Mizzou, Truth, and What Pleases Us

December 14, 2015 at 5:15 am 2 comments


Credit: David Eulitt/Kansas City Star/TNS via Getty Images

Credit: David Eulitt/Kansas City Star/TNS via Getty Images

Last month’s heavily publicized protests at the University of Missouri are tragic for several reasons. The racist slur that ignited them is tragic. The fumbled response of the University President is tragic. The threats from a member of Mizzou’s Department of Communication toward the media, calling for “some muscle” when an ESPN reporter was trying to cover the student protests, is tragic. But so is the response of the students. Their protests quickly spun out of control – moving from a specific instance of racism to outrage over everything from systemic racism to sexism to patriarchy. When others with differing viewpoints tried to engage Mizzou’s students on these important issues, the students blew up.

What happened at Mizzou has revealed just how incapable some college students are of having a conversation with someone with whom they disagree. Or, to put it a little less charitably, perhaps these students aren’t so much incapable as they are intransigent. It could be, I suppose, that they simply refuse to listen to viewpoints that differ from theirs. Indeed, the now famous student “safe spaces” are unapologetically touted as places of refuge where students can flee from any idea that triggers in them any sort of emotional distress. In fairness, it should be noted, as The Wall Street Journal rightly points out, that safe spaces are not just cloisters for the thin-skinned:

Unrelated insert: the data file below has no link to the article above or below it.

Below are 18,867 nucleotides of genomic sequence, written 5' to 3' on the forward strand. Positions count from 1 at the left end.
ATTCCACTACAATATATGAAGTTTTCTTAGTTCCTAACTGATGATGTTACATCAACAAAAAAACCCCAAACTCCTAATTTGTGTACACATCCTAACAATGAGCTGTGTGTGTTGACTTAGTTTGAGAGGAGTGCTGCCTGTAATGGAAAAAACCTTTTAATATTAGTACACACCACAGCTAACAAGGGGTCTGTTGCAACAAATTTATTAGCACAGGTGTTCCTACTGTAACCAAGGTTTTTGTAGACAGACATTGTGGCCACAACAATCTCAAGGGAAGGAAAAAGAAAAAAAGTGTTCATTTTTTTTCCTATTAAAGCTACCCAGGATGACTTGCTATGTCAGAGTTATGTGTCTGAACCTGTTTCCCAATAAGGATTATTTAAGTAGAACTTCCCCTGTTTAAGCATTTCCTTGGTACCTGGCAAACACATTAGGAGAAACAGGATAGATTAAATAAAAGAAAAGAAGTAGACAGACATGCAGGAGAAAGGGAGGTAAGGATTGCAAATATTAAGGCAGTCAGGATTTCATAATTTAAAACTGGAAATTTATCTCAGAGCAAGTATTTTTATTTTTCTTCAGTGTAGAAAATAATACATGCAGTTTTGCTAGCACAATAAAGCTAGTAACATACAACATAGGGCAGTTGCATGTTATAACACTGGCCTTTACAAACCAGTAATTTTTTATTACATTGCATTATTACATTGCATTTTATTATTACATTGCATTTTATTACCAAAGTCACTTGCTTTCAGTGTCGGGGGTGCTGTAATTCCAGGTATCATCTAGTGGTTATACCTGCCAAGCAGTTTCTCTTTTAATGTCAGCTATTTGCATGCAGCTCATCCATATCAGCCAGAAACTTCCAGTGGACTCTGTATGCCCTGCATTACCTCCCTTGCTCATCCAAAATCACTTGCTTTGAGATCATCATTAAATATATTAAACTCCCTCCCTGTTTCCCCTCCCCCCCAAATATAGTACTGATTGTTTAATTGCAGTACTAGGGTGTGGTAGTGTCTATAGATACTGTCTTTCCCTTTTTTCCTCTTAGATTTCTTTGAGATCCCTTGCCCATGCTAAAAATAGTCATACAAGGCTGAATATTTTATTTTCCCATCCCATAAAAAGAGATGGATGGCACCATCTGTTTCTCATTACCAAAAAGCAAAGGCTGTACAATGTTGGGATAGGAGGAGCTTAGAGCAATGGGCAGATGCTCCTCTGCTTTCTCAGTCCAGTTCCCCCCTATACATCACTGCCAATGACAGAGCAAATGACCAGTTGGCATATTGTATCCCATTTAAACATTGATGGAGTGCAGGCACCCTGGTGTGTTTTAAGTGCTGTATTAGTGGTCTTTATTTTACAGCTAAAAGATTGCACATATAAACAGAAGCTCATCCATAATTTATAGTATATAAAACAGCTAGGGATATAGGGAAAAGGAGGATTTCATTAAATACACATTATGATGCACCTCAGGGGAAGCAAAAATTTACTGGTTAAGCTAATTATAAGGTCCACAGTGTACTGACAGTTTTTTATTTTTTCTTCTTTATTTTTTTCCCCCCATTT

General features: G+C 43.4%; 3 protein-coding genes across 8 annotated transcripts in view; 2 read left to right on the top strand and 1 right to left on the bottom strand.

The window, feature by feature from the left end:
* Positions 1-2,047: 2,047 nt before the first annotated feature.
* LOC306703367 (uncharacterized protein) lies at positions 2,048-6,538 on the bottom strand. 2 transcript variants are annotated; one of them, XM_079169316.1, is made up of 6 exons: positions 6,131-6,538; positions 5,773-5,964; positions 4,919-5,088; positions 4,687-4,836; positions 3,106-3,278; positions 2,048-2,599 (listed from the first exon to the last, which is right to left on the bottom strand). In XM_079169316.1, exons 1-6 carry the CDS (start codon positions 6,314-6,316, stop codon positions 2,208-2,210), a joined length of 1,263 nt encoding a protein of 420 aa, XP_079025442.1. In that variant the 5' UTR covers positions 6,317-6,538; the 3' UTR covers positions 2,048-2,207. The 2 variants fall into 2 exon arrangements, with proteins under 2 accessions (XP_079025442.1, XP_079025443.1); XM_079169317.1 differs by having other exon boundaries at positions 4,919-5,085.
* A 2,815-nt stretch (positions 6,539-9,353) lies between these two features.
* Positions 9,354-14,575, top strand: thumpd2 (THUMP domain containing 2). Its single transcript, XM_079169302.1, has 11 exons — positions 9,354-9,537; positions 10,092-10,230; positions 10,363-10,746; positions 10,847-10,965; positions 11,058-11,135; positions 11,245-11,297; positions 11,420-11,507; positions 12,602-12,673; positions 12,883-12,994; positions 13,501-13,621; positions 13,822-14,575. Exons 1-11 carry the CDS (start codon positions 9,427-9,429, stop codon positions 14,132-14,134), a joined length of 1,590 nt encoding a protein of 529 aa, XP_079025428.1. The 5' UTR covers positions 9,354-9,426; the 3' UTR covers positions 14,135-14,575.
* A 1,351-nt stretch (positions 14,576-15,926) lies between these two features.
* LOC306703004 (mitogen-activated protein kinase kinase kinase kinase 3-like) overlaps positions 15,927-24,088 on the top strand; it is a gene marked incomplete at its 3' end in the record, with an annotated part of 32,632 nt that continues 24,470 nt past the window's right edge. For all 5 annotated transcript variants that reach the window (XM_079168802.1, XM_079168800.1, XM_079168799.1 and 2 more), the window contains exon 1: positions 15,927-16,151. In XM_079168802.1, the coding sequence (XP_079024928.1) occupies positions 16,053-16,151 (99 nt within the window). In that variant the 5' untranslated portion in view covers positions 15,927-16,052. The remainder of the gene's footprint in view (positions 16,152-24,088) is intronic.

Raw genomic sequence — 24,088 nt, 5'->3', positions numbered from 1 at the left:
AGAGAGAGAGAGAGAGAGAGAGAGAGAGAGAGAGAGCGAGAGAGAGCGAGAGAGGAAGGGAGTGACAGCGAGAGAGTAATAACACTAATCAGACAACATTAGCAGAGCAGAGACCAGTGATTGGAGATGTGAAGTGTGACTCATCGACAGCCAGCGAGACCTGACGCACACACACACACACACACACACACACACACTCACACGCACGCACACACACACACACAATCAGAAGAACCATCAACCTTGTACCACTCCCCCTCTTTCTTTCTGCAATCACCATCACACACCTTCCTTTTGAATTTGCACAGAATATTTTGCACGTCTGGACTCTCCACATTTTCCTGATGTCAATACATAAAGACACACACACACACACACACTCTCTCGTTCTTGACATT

All of us seek “safety” from genuinely rancid views – how many of us would stay at a party where someone dominated the conversation with overtly racist bloviations? These students have merely overextended the bounds of the conclusively intolerable.[1]

It is true that there are some fools whose foolish viewpoints do not need to be answered according to their folly. The problem is not that students refuse to engage with a particularly rancid viewpoint. The problem is that some students refuse to engage with almost any viewpoint that does not mirror and mimic their own. Even a mildly disagreeable viewpoint, to some students, is an aggressively hostile and morally repugnant viewpoint.

Mizzou’s riots have brought to the forefront a hard reality.  For many people, it no longer matters in any significant degree whether someone who has a viewpoint that opposes their viewpoint has a point. Categories like logic, truth, and prudence – particularly on moral and ethical issues – have been shuffled into the sunset as quaintly archaic interests. What matters most now is how someone’s viewpoint makes someone else feel. And if someone’s viewpoint makes someone else feel threatened, even if, according to the aforementioned categories, the point should be well taken, it is rejected out of hand. Philip Rieff proved to be quite prophetic when he wrote in 1966, “Religious man was born to be saved; psychological man is born to be pleased.”[2] What matters is not whether something is true. What matters is whether people are pleased by it.

It’s not just college students who have fallen prey to this therapeutic bias.  In 2011, Susanna Dilliplane published an article in the Public Opinion Quarterly titled, “All the News You Want to Hear: The Impact of Partisan News Exposure on Political Participation,” where she laments how more and more Americans get their news only from outlets that share their own political views. It turns out that adults have their own “safe spaces” in the forms of cable news channels, Internet sites, and newspapers.